By Mary Katherine Keown, The Sudbury Star
Monday, January 19, 2015 11:56:54 EST PM
Handi-Transit was on the agenda briefly at last night’s meeting of the operations committee — the first for this council.
During an orientation session, city staff introduced the new politicians to the nuts and bolts of the city’s infrastructure services.
Roger Sauve, director of transit and fleet services, told councillors Handi-Transit aims to serve those with physical disabilities who are unable to use conventional public buses. He conceded that supply often exceeds demand and noted staff members are occasionally forced to ask riders to alter their plans.
“We are certainly at capacity — there are days when we have turn-downs,” Sauve told the committee. “We try to ask the individual if they could go at a different time or a different day, but at this point, with the continued growth of Handi-Transit, there are times we cannot accommodate everyone.” Ridership has ballooned from about 40,000 in 2000 to more than 120,000 last year, due in large part to amalgamation and the city’s aging population.
Last December, Tony Cecutti, the city’s general manager of infrastructure services, told councillors that due to budget constraints, staff was reviewing the qualifications for those accessing the service. The system, which currently serves individuals with cognitive, intellectual and mental health impairments, could be revised to prioritize Sudburians with physical disabilities, while excluding or marginalizing others.
Rosemary Bennett, a senior communications officer with the Ontario Human Rights Commission, says barring individuals from accessing Handi-Transit based on their type of disability constitutes a violation of the provincial human rights code.
“The human rights code doesn’t deal any differently with (different) disabilities, whether you’re talking about the code or the Accessibility for Ontarians with Disabilities Act (AODA),” Bennett told The Star on Monday. “A disability is a disability.”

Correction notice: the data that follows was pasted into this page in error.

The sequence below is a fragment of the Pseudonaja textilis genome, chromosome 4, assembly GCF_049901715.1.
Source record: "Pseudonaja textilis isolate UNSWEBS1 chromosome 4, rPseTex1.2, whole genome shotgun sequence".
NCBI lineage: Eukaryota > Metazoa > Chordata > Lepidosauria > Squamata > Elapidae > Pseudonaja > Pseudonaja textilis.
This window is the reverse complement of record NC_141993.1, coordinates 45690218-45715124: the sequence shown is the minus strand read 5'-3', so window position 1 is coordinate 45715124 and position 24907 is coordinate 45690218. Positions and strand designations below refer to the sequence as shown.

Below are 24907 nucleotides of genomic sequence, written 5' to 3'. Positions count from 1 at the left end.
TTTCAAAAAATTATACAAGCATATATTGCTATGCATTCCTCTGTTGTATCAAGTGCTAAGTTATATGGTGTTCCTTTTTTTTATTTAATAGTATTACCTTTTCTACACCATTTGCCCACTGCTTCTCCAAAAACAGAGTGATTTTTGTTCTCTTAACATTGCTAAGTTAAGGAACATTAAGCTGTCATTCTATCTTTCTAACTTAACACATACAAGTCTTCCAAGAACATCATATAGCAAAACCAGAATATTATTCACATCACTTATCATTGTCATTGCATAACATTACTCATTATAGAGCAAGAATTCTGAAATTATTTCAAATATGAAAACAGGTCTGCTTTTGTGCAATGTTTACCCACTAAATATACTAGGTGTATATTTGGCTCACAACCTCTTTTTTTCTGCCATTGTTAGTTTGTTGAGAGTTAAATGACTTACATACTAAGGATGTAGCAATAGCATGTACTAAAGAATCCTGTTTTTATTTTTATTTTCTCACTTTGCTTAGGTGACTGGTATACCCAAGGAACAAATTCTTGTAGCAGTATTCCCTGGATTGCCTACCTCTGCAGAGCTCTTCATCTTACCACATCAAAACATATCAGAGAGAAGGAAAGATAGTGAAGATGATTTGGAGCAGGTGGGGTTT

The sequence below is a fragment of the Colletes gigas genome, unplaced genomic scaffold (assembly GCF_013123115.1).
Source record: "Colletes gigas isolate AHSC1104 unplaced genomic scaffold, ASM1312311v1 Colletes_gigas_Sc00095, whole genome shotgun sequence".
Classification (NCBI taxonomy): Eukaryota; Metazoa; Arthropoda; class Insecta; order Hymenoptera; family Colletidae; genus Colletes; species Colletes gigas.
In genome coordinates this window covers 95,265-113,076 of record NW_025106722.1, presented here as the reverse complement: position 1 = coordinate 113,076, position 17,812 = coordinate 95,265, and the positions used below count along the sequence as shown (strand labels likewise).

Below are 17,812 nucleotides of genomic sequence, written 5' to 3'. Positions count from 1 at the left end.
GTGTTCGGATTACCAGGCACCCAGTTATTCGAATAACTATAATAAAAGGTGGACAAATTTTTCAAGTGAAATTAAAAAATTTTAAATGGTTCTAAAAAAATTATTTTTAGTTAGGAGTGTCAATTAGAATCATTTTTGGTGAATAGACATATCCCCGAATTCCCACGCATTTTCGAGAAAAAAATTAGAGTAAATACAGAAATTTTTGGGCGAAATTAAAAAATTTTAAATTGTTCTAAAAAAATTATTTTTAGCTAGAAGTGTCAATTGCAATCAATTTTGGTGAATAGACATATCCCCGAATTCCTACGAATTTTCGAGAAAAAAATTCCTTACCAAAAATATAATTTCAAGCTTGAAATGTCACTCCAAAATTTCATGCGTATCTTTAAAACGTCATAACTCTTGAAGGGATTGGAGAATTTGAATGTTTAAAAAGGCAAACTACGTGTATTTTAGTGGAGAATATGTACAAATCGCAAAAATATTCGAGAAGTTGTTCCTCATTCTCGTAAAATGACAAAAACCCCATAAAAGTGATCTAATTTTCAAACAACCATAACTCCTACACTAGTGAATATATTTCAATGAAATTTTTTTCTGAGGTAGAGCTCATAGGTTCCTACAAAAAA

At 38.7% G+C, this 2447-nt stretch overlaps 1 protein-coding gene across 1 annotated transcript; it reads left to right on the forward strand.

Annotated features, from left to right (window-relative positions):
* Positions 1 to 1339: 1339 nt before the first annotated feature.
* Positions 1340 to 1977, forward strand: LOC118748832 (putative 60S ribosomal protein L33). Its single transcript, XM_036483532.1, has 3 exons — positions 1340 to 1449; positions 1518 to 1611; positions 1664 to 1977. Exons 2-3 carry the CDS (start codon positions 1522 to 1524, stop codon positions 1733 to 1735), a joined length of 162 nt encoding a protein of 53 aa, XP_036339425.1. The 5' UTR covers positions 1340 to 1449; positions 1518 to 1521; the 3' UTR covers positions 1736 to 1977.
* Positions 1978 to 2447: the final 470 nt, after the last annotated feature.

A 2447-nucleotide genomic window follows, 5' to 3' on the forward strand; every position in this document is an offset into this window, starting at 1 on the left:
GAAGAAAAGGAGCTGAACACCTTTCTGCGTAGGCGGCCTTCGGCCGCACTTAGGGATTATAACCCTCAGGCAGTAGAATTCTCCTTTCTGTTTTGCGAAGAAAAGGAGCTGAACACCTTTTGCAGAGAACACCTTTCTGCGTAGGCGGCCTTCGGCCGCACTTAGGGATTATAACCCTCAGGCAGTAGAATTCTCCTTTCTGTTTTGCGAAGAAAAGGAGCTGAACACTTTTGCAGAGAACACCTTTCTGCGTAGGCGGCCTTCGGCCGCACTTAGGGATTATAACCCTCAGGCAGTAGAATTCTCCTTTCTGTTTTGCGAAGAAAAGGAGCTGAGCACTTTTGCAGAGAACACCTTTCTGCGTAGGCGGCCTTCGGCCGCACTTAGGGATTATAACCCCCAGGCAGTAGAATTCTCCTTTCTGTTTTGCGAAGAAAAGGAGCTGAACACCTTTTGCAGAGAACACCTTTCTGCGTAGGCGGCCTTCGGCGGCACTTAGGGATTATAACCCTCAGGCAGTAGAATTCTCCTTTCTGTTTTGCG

Bennett said the human rights commission does not recognize a hierarchy of disability. Both the provincial human rights code and the Ontarians with Disabilities Act identify developmental, mental and learning impairments.
“It sounds like what they’re wanting to do is put one kind of disability on top of another, which isn’t exactly the best, in my opinion, way to proceed,” she said. “I’m thinking that it’s almost differential treatment, and the goal of the (act) and the code is to get equitable treatment — it’s leveling the playing field.”
The point, Bennett said, is equal access to services that exist. The commission understands operational costs play a role in service provision, but she contends the onus rests with organizations or corporations to disburse those costs “so that no one area becomes destitute.”
Simply put, transportation is a vital service that needs to be maintained.
“As a service, they have a duty to accommodate, based on disability and all the other grounds of the human rights code,” Bennett added.
She understands the financial constraints facing municipalities, but argues staffers must make provisions to serve their constituents.
“We totally understand that cities don’t have a bottomless pit of money, but I would caution against pitting one group of disabilities against another group, for any occasion, whether or not it’s a money issue,” Bennett told The Star.
There are about 4,000 people in Greater Sudbury registered to use Handi-Transit. Close to 3,000 have applied to use the service and 12 are waiting to have their appeals heard by the hearing committee. All 12 continue to access Handi-Transit in the interim.
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